No one enjoys breaking out, but it seems that even when we're out of our teen years, we can still easily get plagued by pimples. Apart from hormones, there may be some bad habits that are clogging your pores, and knowing what these culprits are can help clean up your skin and give you the clear complexion you desire. Our skin is sensitive, so even the most innocent of daily activities can cause some unwanted breakouts if our pores are all clogged up.
"When we leave pores clogged with sebum and dead skin cells they can develop into pimples and can also eventually become dilated and stay that way long-term, leading to enlarged pores," says dermatologist Kally Papantoniou over email.
If you experience frequent acne, and you're well out of puberty, you're not alone. According to the International Dermal Institute, 40 to 55 percent of the adult population age 20 to 40 suffer from acne and oily skin. Although pimples can be caused by a variety of factors, clogged pores play a big role in wreaking havoc on your skin.
If you've got some unwanted breakouts that you suspect might be a result of your daily activities, consider these 11 habits that could be clogging up your pores. It's time to let that skin properly breathe!
1. Not Washing Your Face Nightly
It's tempting to just get into bed when you're exhausted, but not washing your face every night is a big no-no. "This leaves a full days worth of oils, debris, bacteria, and skin cells clogging your pores," says Papantoniou.
2. Skipping Exfoliation
Dead skin cells that sit on your skin can clog up your pores. You don't have to exfoliate daily, but once or twice a week can help get rid out of that outer layer of skin that's causing those breakouts, according to How Stuff Works.
3. Not Showering After A Workout
Working out alone doesn't actually cause breakouts, but letting all that sweat mixed with dirt sit on your skin will. The perspiration left behind on your skin allows bacteria to proliferate, which can cause rashes and breakouts, women's health physician Holly L. Phillips, M.D said to Women's Health.
4. Touching Your Face
"Touching your face too often, and resting your face in your hands, can clog pores," says Papantoniou. "We see this more often in younger people and recommend to keep your hands off your face as much as possible to prevent clogged pores."
5. Talking On The Phone
If you don't clean your phone regularly, talking on the phone can transfer dirt and bacteria onto your face. "Oils from the phone resting on your skin can lead to clogged pores on the side of your face with the most contact," says Papantoniou.
6. Not Washing Your Bedsheets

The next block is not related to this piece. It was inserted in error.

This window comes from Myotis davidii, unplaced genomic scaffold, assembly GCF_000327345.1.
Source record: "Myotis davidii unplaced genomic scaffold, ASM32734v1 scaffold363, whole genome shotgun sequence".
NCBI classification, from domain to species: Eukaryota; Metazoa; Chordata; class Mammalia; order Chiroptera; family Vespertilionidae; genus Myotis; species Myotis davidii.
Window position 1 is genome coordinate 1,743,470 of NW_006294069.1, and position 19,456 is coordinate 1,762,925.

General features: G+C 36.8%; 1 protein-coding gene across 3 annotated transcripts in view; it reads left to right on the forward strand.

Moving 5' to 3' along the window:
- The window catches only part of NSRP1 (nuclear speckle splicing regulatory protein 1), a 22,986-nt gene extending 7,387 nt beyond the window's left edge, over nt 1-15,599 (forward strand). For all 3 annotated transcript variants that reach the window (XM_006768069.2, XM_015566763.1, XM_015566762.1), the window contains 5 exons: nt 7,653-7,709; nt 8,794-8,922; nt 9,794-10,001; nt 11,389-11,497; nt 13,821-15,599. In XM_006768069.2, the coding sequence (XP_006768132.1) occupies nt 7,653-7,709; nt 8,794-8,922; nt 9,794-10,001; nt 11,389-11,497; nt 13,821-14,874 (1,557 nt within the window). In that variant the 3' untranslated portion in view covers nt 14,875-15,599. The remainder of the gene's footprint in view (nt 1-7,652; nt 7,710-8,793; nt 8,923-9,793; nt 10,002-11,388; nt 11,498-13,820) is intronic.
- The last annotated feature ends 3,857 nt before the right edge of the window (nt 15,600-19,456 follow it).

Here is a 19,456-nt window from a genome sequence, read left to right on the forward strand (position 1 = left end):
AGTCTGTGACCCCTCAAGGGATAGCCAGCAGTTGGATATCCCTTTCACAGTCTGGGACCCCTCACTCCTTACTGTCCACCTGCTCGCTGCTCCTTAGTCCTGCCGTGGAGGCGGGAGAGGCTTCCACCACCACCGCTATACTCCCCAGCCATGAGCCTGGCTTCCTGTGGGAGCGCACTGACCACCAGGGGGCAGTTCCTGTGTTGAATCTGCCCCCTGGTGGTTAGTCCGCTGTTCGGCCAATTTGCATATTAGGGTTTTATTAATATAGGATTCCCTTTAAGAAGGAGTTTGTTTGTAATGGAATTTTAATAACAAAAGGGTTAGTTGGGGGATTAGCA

It might not seem like a big deal to sleep on dirty bedsheets and pillow cases, but your skin will disagree. "The build up on fabric of oils and skin cells and bacteria can lead to clogged pores on the sides of your face," says Papantoniou.
7. Sleeping With Makeup
Makeup sitting on your face doesn't give your skin room to breathe, especially overnight. "This coats your skin and can lead to clogging of pores, so make sure to wash of make-up residue," says Papantoniou.
8. Not Washing Your Makeup Brushes
Washing your face is the first step, but keeping your makeup brushes clean is the second. Bacteria can build up on unwashed brushes, which can cause skin irritation and breakouts as the bacteria continues to grow on your skin.
9. Using Oil-Based Hair Products
"There are certain oil based hair products, such as frizz control products, that can actually lead to clogged pores," says Papantoniou. "It is better to use oil-free products for hair-styling. These clogged pores are usually found where hair comes into contact with skin such as the hair line, sides of face, and forehead if you have bangs."
People tend to think that tanning their skin will make it look better, but it's actually quite the opposite. "Sun-tanning will actually lead to more clogged pores, as collagen is degraded by ultraviolet exposure, so that pores become larger and more saggy," says dermatologist Dr. Jessie Cheung over email.
11. Spending Time In Big Cities
The environmental toxins in polluted air can unfortunately clog up the pores in your skin. If you live in a city, you can't really do much other than wash your skin and apply masks to help draw out oil and dirt, suggest dermatologist Joyce Imahiyerobo-Ip, MD on her website Vibrant Dermatology.
When in doubt, keep your skin clean, as dirt and bacteria is what causes blocked pores.
Images: Pixabay (12)